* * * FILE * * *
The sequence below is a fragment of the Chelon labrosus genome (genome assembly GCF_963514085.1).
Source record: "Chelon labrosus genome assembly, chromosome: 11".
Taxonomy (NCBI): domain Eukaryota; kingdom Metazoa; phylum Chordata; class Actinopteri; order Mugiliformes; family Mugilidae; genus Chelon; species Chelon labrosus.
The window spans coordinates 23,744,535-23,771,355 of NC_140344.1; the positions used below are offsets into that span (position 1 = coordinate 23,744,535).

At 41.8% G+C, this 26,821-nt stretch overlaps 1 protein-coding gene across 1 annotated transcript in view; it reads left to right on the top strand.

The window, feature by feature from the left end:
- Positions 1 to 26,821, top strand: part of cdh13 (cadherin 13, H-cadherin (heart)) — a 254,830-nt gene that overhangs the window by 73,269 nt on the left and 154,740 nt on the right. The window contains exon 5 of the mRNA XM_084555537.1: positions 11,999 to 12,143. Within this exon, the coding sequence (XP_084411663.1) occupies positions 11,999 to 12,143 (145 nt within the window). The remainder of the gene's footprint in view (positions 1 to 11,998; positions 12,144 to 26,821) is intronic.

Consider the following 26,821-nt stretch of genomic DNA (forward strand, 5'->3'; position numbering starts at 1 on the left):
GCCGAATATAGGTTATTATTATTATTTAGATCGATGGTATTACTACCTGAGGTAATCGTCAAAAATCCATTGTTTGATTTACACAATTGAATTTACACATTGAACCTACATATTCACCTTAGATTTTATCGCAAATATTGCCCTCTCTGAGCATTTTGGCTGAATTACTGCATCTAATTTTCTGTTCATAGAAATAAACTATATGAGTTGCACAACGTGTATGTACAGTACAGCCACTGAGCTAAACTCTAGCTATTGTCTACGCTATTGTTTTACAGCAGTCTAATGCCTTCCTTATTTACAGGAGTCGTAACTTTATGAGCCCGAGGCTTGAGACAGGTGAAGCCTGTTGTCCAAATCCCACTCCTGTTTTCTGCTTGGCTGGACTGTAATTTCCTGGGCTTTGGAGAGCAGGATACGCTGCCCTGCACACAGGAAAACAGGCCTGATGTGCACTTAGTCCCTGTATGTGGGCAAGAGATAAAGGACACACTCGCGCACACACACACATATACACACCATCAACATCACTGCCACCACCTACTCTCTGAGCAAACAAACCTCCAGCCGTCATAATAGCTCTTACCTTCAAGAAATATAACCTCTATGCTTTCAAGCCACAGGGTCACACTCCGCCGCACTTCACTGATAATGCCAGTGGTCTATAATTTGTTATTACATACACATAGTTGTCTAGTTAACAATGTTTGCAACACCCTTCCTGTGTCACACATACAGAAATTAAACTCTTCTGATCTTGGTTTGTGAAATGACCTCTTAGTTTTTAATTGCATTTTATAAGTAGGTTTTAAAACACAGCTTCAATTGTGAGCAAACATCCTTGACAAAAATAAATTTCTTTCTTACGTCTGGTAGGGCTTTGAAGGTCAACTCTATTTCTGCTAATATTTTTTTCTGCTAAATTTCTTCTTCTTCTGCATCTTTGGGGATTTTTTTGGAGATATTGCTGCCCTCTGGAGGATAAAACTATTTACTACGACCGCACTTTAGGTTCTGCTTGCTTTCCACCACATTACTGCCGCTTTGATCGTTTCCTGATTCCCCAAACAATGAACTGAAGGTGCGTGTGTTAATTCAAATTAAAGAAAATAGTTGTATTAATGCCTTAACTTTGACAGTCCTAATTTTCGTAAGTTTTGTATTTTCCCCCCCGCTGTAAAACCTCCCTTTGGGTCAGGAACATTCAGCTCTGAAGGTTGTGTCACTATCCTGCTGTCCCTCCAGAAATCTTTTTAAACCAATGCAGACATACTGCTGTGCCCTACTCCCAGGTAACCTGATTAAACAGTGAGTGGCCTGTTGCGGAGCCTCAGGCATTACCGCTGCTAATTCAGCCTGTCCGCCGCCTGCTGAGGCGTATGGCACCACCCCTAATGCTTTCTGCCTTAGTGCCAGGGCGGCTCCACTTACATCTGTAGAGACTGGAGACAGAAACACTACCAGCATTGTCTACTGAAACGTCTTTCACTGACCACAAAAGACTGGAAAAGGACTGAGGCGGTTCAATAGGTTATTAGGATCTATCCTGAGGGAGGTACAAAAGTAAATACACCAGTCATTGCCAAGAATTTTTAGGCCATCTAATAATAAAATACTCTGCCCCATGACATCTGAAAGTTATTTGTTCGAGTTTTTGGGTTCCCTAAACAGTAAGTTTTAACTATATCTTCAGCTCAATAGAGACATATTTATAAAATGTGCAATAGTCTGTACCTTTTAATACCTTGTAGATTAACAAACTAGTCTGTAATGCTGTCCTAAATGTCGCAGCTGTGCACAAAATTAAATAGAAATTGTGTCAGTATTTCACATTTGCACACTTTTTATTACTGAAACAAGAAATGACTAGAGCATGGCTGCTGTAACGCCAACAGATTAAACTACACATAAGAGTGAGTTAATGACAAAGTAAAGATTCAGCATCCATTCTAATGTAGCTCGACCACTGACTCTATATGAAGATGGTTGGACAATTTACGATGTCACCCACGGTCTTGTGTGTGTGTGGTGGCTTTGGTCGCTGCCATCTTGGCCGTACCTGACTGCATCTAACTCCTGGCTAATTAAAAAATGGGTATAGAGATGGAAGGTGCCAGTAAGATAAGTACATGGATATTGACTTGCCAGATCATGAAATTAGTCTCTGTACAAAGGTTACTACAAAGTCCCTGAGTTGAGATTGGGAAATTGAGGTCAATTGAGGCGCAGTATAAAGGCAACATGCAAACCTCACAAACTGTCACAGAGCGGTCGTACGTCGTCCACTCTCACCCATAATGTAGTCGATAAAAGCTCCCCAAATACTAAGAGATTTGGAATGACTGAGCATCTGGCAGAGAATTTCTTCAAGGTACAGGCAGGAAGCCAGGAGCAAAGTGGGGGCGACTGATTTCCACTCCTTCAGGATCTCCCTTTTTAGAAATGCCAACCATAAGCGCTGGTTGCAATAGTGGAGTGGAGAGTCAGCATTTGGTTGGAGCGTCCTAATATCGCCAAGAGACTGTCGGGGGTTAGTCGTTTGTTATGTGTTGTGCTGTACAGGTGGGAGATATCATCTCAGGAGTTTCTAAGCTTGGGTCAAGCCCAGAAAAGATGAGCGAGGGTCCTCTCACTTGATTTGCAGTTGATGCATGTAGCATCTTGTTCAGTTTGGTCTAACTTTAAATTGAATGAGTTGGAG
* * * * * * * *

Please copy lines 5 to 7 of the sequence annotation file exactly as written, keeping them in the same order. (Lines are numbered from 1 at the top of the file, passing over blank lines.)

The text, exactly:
At 41.8% G+C, this 26,821-nt stretch overlaps 1 protein-coding gene across 1 annotated transcript in view; it reads left to right on the top strand.

The window, feature by feature from the left end:
- Positions 1 to 26,821, top strand: part of cdh13 (cadherin 13, H-cadherin (heart)) — a 254,830-nt gene that overhangs the window by 73,269 nt on the left and 154,740 nt on the right. The window contains exon 5 of the mRNA XM_084555537.1: positions 11,999 to 12,143. Within this exon, the coding sequence (XP_084411663.1) occupies positions 11,999 to 12,143 (145 nt within the window). The remainder of the gene's footprint in view (positions 1 to 11,998; positions 12,144 to 26,821) is intronic.